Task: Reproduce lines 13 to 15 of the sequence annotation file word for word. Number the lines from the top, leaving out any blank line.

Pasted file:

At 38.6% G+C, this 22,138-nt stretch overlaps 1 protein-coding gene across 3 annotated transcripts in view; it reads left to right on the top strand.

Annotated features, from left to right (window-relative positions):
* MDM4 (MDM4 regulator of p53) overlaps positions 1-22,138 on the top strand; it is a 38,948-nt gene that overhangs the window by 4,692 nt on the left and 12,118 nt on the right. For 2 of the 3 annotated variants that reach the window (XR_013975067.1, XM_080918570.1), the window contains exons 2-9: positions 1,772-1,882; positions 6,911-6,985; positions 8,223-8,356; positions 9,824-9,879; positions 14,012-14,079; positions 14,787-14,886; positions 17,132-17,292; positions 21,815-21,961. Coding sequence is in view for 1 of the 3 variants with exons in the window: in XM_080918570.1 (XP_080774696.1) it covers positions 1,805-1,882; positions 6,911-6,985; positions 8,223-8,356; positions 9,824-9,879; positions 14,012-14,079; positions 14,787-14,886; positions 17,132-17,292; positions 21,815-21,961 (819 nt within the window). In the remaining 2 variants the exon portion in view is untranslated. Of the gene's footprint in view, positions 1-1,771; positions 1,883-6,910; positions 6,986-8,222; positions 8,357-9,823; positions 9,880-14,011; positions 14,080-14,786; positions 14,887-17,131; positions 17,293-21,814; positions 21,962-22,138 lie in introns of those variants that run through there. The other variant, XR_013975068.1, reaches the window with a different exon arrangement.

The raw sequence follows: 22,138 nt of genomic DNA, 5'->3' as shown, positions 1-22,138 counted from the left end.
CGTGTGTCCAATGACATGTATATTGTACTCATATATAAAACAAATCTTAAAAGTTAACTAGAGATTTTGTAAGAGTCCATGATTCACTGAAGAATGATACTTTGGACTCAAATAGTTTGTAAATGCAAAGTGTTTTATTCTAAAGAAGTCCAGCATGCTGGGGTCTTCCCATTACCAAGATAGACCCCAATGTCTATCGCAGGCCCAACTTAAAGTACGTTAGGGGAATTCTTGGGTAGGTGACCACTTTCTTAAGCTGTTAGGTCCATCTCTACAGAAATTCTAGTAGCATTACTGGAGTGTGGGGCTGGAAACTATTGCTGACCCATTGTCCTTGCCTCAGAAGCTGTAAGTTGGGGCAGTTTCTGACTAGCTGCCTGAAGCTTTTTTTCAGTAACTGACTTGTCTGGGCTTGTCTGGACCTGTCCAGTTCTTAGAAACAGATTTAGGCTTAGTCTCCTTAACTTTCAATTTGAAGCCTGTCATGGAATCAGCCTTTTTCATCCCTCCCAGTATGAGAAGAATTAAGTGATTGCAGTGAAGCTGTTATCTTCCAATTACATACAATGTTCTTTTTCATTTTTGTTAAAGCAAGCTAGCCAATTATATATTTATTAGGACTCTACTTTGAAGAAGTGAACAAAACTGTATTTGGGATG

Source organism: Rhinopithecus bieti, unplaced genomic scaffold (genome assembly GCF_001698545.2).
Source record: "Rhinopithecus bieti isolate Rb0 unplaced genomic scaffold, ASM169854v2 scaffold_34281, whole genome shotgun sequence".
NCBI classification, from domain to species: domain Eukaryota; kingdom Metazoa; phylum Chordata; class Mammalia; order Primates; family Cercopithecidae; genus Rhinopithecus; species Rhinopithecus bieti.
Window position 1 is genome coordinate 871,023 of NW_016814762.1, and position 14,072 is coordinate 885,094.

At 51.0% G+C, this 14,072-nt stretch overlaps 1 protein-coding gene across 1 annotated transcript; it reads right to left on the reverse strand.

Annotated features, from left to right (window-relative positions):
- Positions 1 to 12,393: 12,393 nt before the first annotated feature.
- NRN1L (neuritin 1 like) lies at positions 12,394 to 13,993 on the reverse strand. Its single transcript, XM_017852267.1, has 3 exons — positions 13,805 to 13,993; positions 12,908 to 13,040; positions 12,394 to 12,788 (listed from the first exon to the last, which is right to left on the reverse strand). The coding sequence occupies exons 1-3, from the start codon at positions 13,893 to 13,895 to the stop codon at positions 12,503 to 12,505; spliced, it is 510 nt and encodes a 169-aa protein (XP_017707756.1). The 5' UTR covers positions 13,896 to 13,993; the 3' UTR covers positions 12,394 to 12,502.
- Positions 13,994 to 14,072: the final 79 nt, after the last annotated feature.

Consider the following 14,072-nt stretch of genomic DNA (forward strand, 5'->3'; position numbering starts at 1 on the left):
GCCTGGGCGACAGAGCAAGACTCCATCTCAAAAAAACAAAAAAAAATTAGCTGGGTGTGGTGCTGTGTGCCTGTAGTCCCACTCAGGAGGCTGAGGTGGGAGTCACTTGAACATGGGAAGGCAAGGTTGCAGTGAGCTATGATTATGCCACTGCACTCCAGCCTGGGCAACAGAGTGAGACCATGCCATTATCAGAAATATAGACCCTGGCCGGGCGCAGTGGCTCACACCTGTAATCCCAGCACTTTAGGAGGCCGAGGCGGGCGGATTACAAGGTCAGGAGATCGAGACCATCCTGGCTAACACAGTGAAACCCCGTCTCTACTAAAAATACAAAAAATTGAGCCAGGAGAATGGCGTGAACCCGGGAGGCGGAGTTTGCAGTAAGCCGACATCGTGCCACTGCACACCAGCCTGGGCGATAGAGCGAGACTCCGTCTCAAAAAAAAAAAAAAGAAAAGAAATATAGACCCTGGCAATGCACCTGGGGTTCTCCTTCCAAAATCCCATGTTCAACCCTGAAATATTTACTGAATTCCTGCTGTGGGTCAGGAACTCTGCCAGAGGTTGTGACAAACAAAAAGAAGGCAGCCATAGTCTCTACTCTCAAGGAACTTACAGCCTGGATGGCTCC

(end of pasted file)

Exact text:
- NRN1L (neuritin 1 like) lies at positions 12,394 to 13,993 on the reverse strand. Its single transcript, XM_017852267.1, has 3 exons — positions 13,805 to 13,993; positions 12,908 to 13,040; positions 12,394 to 12,788 (listed from the first exon to the last, which is right to left on the reverse strand). The coding sequence occupies exons 1-3, from the start codon at positions 13,893 to 13,895 to the stop codon at positions 12,503 to 12,505; spliced, it is 510 nt and encodes a 169-aa protein (XP_017707756.1). The 5' UTR covers positions 13,896 to 13,993; the 3' UTR covers positions 12,394 to 12,502.
- Positions 13,994 to 14,072: the final 79 nt, after the last annotated feature.

Consider the following 14,072-nt stretch of genomic DNA (forward strand, 5'->3'; position numbering starts at 1 on the left):